At the same time, we recognize that people who are involved in homosexual lifestyles are human beings whom the church is commanded to love and care for. The hope for all sinners is Jesus Christ. The gospel changes and transforms all kinds of sinners - whether they be homosexual or heterosexual. When Paul wrote to the Corinthian church about various lifestyles which are incompatible with God's kingdom, he listed homosexuality among them (1 Cor. 6:9-10) along with adulterers, idolaters, thieves, covetous, drunkards, revilers, swindlers, etc. Paul reminded them that though many of them were once living these lifestyles, they had been washed, sanctified, and justified in the name of Jesus Christ and in the Spirit of our God (1 Cor. 6:11).

Redefining sin will not make it go away. Doing so will not improve the position of sinners in relation to God or the truth. But it has the potential to gravely damage the influence of the church.

Wednesday, November 19, 2008

eHarmony to Launch Same Sex Dating Site

Reuters reports that the online dating site eHarmony will soon launch a new same-sex dating site as a result of a legal settlement. eHarmony was started by evangelical psychologist Neil Clark Warren. One can only imagine that this is the first of many such legal actions to be brought against companies that began with evangelical values.

It is disappointing that eHarmony took this action. I don't know any of the details of the legal settlement. However, it is sad to see a company begun by a high-profile evangelical pressured into taking an action which is diametrically opposed to long-standing biblical convictions which have characterized evangelicalism. I can only imagine the sadness Dr. Warren must feel over this outcome.

I am not certain who makes all the decisions at eHarmony. I don't know how much Dr. Warren is involved in the corporate decision making process. I don't want to come down too hard on him without knowing the details. Yet, personally, I think it would have been a victory if eHarmony just shut down rather than cave to the cultural pressure from the same-sex lobby.

Tuesday, November 18, 2008

Defender of the Faith? Or Faiths? Or Faith?

Al Mohler provides an intriguing look at how postmodernism has influenced the proposed change in titles for the British monarch. The title which was originally "Defender of the Faith" would be changed to "Defender of Faith" if the Prince of Wales gets his wish. Prince Charles actually wanted "Defender of the Faiths" but has settled for the previously mentioned "Defender of Faith" as a compromise.

The religious philosophy of the Prince was captured in statement he made a few years ago:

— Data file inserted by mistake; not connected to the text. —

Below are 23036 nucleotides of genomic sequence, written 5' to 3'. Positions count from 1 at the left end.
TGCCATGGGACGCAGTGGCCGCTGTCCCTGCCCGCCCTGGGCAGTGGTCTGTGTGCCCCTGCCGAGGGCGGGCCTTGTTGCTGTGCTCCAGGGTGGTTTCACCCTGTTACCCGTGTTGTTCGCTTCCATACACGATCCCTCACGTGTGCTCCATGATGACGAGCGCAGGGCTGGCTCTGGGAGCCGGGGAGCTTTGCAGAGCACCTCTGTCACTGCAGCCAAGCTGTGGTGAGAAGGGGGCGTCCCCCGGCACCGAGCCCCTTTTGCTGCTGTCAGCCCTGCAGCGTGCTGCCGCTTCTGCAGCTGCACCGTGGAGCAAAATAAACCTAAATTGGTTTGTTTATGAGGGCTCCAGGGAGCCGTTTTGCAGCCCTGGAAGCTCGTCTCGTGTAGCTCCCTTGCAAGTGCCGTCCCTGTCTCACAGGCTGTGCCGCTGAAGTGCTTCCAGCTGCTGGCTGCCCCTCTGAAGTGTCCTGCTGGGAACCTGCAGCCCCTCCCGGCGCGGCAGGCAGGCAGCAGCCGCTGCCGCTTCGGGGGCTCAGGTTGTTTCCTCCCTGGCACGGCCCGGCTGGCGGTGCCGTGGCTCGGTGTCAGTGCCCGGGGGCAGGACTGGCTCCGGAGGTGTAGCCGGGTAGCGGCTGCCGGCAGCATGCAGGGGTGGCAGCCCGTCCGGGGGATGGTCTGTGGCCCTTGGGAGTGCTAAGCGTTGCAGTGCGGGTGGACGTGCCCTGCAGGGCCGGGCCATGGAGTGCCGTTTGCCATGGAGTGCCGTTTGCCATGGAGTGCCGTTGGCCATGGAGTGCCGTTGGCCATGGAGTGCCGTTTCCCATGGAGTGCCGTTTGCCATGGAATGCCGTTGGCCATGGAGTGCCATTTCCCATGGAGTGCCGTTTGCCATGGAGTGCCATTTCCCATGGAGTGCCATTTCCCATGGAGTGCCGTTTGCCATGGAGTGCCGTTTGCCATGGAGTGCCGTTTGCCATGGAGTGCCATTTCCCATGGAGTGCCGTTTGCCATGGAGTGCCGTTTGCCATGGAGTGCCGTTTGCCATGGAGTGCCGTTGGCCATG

All the great prophets, all the great thinkers, all those who have achieved an awareness of the aspects of life which lie beneath the surface, all have showed the same understanding of the universe or the nature of God or the purpose of our existence--and that is why I think it is so important to understand the common threads which link us in one great and important tapestry.

This coronation language controversy is another sign of the inroads of postmodern thought into the religious fabric of the West. Language which once reflected the exclusivity of the Christian faith and the gospel must now give way to the nebulous phrases of religious pluralism. "Defender of Faith" - a coronation title which would make Oprah proud.

Read Dr. Mohler's analysis. As usual, it is excellent.

Tuesday, November 11, 2008

A Worthy Reflection on Worldliness

I just picked up the new book called Worldliness edited by C.J. Mahaney. The foreword is written by John Piper. In the last paragraph Piper writes,

In the end, the sum of all beauty is Christ, and the sin of all worldliness is to diminish our capacity to see him and be satisfied in him and show him compellingly to a perishing world.

That sentence is shattering in its implications. As I read it, thoughts began to shoot through my mind like a bunch of gradeschoolers rushing out the door for recess. What am I currently doing in my life that diminishes my capacity to see the beauty of Christ? What habits, pleasures, preoccupations, or hobbies have diminished my capacity to be satisfied in Christ? What compromises with the world have I made which diminish my ability to show Christ to the perishing world?